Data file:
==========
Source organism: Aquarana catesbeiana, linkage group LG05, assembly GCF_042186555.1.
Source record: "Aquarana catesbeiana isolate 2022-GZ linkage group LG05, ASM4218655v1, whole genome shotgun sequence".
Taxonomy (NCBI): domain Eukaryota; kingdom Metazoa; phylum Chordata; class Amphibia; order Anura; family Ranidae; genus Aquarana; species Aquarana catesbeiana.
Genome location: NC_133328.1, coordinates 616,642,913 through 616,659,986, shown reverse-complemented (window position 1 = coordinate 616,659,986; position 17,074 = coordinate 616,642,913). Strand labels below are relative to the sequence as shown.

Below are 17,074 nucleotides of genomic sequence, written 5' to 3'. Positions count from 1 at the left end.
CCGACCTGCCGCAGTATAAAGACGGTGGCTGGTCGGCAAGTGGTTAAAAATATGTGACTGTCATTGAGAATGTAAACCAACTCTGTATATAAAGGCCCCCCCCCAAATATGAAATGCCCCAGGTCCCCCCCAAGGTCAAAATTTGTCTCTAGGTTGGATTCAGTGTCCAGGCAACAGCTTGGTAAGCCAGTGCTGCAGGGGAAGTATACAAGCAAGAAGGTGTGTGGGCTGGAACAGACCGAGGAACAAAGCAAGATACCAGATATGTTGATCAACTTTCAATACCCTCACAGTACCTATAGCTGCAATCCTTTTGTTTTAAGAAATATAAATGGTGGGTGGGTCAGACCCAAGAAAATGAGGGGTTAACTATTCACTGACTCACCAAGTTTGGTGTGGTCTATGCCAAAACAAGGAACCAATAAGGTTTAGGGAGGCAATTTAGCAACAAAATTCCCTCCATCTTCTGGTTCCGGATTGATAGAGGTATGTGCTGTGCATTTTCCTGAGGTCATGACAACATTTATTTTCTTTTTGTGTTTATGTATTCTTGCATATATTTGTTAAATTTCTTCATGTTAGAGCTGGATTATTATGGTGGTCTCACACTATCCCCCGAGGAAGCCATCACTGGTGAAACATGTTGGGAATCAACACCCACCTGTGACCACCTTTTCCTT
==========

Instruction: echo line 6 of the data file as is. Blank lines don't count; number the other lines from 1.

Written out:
CCGACCTGCCGCAGTATAAAGACGGTGGCTGGTCGGCAAGTGGTTAAAAATATGTGACTGTCATTGAGAATGTAAACCAACTCTGTATATAAAGGCCCCCCCCCAAATATGAAATGCCCCAGGTCCCCCCCAAGGTCAAAATTTGTCTCTAGGTTGGATTCAGTGTCCAGGCAACAGCTTGGTAAGCCAGTGCTGCAGGGGAAGTATACAAGCAAGAAGGTGTGTGGGCTGGAACAGACCGAGGAACAAAGCAAGATACCAGATATGTTGATCAACTTTCAATACCCTCACAGTACCTATAGCTGCAATCCTTTTGTTTTAAGAAATATAAATGGTGGGTGGGTCAGACCCAAGAAAATGAGGGGTTAACTATTCACTGACTCACCAAGTTTGGTGTGGTCTATGCCAAAACAAGGAACCAATAAGGTTTAGGGAGGCAATTTAGCAACAAAATTCCCTCCATCTTCTGGTTCCGGATTGATAGAGGTATGTGCTGTGCATTTTCCTGAGGTCATGACAACATTTATTTTCTTTTTGTGTTTATGTATTCTTGCATATATTTGTTAAATTTCTTCATGTTAGAGCTGGATTATTATGGTGGTCTCACACTATCCCCCGAGGAAGCCATCACTGGTGAAACATGTTGGGAATCAACACCCACCTGTGACCACCTTTTCCTT